Apprenticeship learning via Frank-Wolfe

Research output: Chapter in Book/Report/Conference proceedingConference contributionpeer-review


We consider the applications of the Frank-Wolfe (FW) algorithm for Apprenticeship Learning (AL). In this setting, we are given a Markov Decision Process (MDP) without an explicit reward function. Instead, we observe an expert that acts according to some policy, and the goal is to find a policy whose feature expectations are closest to those of the expert policy. We formulate this problem as finding the projection of the feature expectations of the expert on the feature expectations polytope – the convex hull of the feature expectations of all the deterministic policies in the MDP. We show that this formulation is equivalent to the AL objective and that solving this problem using the FW algorithm is equivalent well-known Projection method of Abbeel and Ng (2004). This insight allows us to analyze AL with tools from convex optimization literature and derive tighter convergence bounds on AL. Specifically, we show that a variation of the FW method that is based on taking “away steps” achieves a linear rate of convergence when applied to AL and that a stochastic version of the FW algorithm can be used to avoid precise estimation of feature expectations. We also experimentally show that this version outperforms the FW baseline. To the best of our knowledge, this is the first work that shows linear convergence rates for AL.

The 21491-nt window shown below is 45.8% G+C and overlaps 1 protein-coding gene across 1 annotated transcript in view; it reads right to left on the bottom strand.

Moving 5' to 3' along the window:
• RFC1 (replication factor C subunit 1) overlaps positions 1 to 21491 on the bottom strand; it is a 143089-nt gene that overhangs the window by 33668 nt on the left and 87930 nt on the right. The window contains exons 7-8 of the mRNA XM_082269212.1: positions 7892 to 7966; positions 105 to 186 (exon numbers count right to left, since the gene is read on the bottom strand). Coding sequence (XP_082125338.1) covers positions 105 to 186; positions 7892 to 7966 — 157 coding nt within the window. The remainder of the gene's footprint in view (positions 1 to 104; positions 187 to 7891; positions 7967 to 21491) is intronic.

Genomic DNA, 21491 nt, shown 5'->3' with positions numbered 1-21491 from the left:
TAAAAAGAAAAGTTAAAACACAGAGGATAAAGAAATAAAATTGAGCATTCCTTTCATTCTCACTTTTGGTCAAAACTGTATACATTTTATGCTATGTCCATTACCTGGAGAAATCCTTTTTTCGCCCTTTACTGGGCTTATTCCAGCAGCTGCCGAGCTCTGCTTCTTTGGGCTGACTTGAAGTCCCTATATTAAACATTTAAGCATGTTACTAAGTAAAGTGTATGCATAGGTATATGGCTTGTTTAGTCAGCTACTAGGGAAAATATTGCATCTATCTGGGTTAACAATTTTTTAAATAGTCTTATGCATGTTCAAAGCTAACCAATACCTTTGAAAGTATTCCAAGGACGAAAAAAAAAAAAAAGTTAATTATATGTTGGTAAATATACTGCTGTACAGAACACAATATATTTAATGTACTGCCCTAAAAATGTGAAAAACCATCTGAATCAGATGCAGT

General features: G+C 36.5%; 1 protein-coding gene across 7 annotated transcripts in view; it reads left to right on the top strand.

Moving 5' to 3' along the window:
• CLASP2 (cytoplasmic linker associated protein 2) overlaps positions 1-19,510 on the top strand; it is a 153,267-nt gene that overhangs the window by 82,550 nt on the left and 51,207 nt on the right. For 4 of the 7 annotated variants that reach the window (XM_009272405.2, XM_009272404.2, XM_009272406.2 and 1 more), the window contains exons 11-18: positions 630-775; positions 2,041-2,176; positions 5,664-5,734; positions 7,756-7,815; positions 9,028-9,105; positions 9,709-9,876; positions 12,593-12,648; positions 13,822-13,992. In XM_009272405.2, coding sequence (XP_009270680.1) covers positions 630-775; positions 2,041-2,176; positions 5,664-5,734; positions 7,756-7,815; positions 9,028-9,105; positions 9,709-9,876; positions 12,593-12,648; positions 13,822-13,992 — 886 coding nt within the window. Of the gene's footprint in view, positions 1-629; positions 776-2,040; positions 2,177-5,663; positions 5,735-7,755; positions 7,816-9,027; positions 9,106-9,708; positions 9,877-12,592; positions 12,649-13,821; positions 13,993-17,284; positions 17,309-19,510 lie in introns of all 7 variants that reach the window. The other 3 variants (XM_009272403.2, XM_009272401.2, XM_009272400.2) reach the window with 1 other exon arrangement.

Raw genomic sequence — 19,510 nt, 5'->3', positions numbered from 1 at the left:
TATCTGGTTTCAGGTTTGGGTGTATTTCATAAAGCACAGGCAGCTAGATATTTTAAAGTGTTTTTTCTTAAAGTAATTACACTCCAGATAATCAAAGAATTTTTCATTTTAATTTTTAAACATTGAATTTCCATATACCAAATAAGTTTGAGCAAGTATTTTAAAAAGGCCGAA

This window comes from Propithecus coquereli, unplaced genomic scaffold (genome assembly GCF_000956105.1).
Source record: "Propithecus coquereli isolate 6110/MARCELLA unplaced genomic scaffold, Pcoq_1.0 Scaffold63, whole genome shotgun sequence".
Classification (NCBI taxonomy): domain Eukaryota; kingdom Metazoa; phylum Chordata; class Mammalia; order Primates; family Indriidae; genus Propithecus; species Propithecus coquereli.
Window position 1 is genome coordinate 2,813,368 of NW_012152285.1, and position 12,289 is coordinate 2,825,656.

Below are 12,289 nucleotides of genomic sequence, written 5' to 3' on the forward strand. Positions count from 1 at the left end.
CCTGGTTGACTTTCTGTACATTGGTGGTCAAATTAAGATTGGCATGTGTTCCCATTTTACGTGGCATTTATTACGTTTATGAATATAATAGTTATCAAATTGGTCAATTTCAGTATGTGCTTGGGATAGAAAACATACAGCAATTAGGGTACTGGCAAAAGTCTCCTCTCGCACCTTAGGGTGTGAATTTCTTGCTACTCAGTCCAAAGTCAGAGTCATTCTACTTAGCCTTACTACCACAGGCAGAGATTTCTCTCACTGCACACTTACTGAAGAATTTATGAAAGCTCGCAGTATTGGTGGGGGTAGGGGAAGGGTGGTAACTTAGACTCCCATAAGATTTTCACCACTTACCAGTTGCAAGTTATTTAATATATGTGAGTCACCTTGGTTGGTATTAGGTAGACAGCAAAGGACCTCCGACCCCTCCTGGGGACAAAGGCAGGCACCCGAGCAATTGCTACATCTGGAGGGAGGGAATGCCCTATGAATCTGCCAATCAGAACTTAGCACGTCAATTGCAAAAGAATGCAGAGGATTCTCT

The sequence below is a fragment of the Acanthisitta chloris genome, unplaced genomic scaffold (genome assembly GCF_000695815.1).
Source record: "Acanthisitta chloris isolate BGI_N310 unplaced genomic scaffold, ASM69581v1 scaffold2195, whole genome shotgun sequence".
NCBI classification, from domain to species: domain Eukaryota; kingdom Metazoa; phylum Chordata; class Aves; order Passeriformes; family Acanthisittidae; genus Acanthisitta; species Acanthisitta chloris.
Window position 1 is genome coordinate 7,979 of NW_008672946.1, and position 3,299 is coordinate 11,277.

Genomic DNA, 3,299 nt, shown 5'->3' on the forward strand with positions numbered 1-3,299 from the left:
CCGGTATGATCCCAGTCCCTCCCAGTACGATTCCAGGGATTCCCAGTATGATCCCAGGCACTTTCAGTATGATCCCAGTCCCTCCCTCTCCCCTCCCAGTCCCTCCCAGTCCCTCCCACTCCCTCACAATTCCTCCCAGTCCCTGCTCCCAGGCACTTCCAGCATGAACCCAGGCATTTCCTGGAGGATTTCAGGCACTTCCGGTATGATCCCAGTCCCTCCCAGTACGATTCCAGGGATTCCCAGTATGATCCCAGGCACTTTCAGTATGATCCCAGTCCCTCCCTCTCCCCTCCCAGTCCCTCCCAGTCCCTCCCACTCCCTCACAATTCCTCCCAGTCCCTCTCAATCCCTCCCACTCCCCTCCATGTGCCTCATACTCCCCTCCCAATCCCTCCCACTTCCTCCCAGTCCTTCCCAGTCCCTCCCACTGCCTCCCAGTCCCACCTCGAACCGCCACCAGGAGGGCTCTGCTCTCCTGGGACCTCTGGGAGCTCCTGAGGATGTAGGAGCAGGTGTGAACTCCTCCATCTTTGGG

Original languageEnglish
Title of host publicationAAAI 2020 - 34th AAAI Conference on Artificial Intelligence
PublisherAAAI press
Number of pages9
ISBN (Electronic)9781577358350
StatePublished - 2020
Event34th AAAI Conference on Artificial Intelligence, AAAI 2020 - New York, United States
Duration: 7 Feb 202012 Feb 2020

Publication series

NameAAAI 2020 - 34th AAAI Conference on Artificial Intelligence


Conference34th AAAI Conference on Artificial Intelligence, AAAI 2020
Country/TerritoryUnited States
CityNew York


Dive into the research topics of 'Apprenticeship learning via Frank-Wolfe'. Together they form a unique fingerprint.

Cite this